Referring to FIG. 1, an exploded view of a mass airflow sensor 10 is illustrated. The mass airflow sensor is designed for sensing the amount of mass of a fluid medium (preferably air) which flows past a sensing element 11. In general, the mass flow of air will result in attempting to cool the sensing element which is normally maintained at an elevated temperature. The attempted cooling of this element will be sensed by associated sensor electronics and result in providing an electrical output signal related to the amount of mass airflow. The present invention basically deals with an improved packaging for the mass airflow sensor so as to reduce the sensor cost. The specific electronic circuitry utilized to provide the electrical output signal is not especially pertinent to the present invention and therefore will not be discussed in detail. Tyically, a bridge-type circuit is used to provide a sensor signal which is then amplified.
The mass airflow sensor 10 in FIG. 1 includes a housing basically comprising upper and lower mating portions 12 and 13 which join together to form at least a portion of at least one hollow bore 14 having a longitudinal centerline 15. The hollow bore 14 is substantially surrounded by outer housing walls 16 formed by the mating portions 12 and 13. It is intended that air (the preferred fluid medium) will flow through the bore 14 substantially in a direction parallel to the longitudinal centerline 15. It should be noted that while cylindrical configurations for the housing walls 16 surrounding the bore 14 are illustrated in FIG. 1, obviously other configurations could be utilized as long as the housing provides at least one partially open portion, such as the bore 14, permitting access to the fluid medium to be sensed.
The fluid flow sensing element 11 preferably comprises a resistive film metallization deposited on a top surface 17 of a first portion 18 of a thin flexible film substrate 19. The film substrate 19 preferably comprises a 0.076 millmeter thick sheet of polyimide film, preferably Kapton. The substrate 19, plus any desired overcoat layer, should have a thickness preferably no greater than 0.150 millimeters. The reason for the thickness limitation on the Kapton film substrate is to prevent this sensing element carrier from having a substantial thermal capacity (thermal inertia) and from creating a substantial disturbance in the airflow to be sensed. Substantially, only the edge of the portion 18 of the film substrate 19 will be presented to oppose the sensed airflow.
The first film portion 18 of the Kapton substrate, which portion carries the sensing element 11, is mounted within the bore 14 with the substantially planar top surface 17 being positioned substantially parallel to the longitudinal centerline 15 of the bore 14. It should be noted that in some instances it may be desirable to provide a slight incline of the planar top surface 17 with respect to the centerline 15 to ensure that the sensed airflow properly impinges on the sensing element 11, but the planar top surface and the centerline are still contemplated as being disposed substantially parallel to one another to minimize any airflow disturbance created by the carrier substrate first portion 18 and the sensing element 11.
In addition to the sensing element 11, typically an additional resistive film metallization 20 may also be provided on the first portion 18 wherein this film comprises a reference resistor for generally sensing the ambient temperature of the fluid and adjusting power applied to resistor 11 to maintain this element at a temperature above the fluid temperature. Essentially, the present mass airflow sensor basically contemplates utilizing a control system in which electrical power is applied to the sensing element 11 to maintain it at an elevated temperature, and an electrical output signal is provided related to the amount of sensed mass airflow since for different sensed airflows different amounts of cooling of the sensing element occur. As noted before, the specific electronic circuitry utilized to provide the output sensor signal is not especially pertinent with respect to the present invention; however, the packaging of the sensor with regard to the sensing element and the asociated electrical components which respond to variations of the sensor element is significant.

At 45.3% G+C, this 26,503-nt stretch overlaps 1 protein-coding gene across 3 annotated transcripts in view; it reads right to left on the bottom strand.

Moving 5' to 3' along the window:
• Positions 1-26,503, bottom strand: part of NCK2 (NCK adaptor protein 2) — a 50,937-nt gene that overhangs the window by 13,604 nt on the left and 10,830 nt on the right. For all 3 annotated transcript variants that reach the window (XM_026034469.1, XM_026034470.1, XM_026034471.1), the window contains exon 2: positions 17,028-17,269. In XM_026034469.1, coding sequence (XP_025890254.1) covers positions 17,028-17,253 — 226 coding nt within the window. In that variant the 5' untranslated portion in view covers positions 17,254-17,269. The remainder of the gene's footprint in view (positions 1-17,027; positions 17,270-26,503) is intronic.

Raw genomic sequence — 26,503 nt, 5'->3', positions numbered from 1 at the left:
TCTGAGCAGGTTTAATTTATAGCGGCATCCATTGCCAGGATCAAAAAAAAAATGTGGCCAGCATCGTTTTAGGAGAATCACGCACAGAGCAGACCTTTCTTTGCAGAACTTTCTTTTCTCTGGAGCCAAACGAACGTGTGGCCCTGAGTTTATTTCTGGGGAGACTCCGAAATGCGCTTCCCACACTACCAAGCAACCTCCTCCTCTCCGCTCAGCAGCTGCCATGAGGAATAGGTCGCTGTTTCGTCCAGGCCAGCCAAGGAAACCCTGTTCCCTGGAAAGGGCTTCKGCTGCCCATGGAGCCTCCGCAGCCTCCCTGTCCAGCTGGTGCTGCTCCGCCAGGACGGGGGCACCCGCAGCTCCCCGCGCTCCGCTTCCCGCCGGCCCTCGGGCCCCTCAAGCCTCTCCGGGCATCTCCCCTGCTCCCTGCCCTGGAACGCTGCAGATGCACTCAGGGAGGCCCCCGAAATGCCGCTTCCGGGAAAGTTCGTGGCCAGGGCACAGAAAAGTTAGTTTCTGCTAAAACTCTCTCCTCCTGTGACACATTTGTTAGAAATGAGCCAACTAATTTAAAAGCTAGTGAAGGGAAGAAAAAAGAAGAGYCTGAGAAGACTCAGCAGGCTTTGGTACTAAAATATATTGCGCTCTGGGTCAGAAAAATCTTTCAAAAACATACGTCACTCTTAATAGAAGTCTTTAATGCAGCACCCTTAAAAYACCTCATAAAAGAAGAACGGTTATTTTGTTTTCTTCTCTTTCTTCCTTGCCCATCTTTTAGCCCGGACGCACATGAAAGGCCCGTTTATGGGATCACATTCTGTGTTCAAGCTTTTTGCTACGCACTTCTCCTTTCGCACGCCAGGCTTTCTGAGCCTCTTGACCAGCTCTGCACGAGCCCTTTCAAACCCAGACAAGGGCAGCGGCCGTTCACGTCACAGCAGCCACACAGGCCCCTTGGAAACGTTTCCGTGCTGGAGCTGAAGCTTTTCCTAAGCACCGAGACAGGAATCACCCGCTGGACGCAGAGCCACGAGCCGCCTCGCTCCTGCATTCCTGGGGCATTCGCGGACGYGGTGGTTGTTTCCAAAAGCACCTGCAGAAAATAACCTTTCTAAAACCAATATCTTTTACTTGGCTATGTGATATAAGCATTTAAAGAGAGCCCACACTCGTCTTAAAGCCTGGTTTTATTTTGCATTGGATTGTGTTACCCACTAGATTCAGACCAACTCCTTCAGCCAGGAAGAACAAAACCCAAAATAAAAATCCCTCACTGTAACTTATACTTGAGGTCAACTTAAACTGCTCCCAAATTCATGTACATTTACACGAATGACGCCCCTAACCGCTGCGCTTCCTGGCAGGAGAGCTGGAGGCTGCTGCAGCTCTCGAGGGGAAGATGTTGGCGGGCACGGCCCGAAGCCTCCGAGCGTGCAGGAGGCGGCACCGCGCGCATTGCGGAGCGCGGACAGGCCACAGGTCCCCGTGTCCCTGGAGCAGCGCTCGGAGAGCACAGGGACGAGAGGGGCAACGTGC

Preferably there is an overcoat layer of polyimide film covering the metallizations 11 and 20. Such overcoat layer is not shown in the Figures, but is used to mechanically protect the metallizations 11 and 20.
Various sensor electrical components 21 associated with and electrically connected to the flow sensing film 11 and the reference film 20 are positioned external to the bore 14. These electrical components typically comprise a combination of discrete integrated circuit chips, chip capacitors, chip resistors, film metallization conductors and film metallization resistors, all interconnected. In addition, typically external leads 22 are provided for applying power to the electrical components 21 and bringing out the electrical output signal related to the sensed mass airflow provided by these components in combination with the sensing and reference films 11 and 20.
According to the teachings of the present invention, the Kapton film substrate 19 has an integral extension thereof extending from the first film portion 18, which is located within the bore 14, to a second film portion 23 of the film substrate 19. The first and second film portions 18 and 23, and the extension portion therebetween, are all integral portions of the film substrate 19, and for the sensor 10 illustrated in FIG. 1, all these portions are coplanar. The electrical components associated with and responding to the flow sensing film 11 by developing the electrical output signal are positioned on the second film portion 23 and are, therefore, remotely located with respect to the sensing element 11 and externally located with respect to the bore 14. A plurality of electrical conductive paths (conductive metallizations) 24 are integrally provided on the film substrate 19 and electrically connect the fluid sensing film 11 and the reference film 20 to the electrical components 21 provided on the second film portion 23.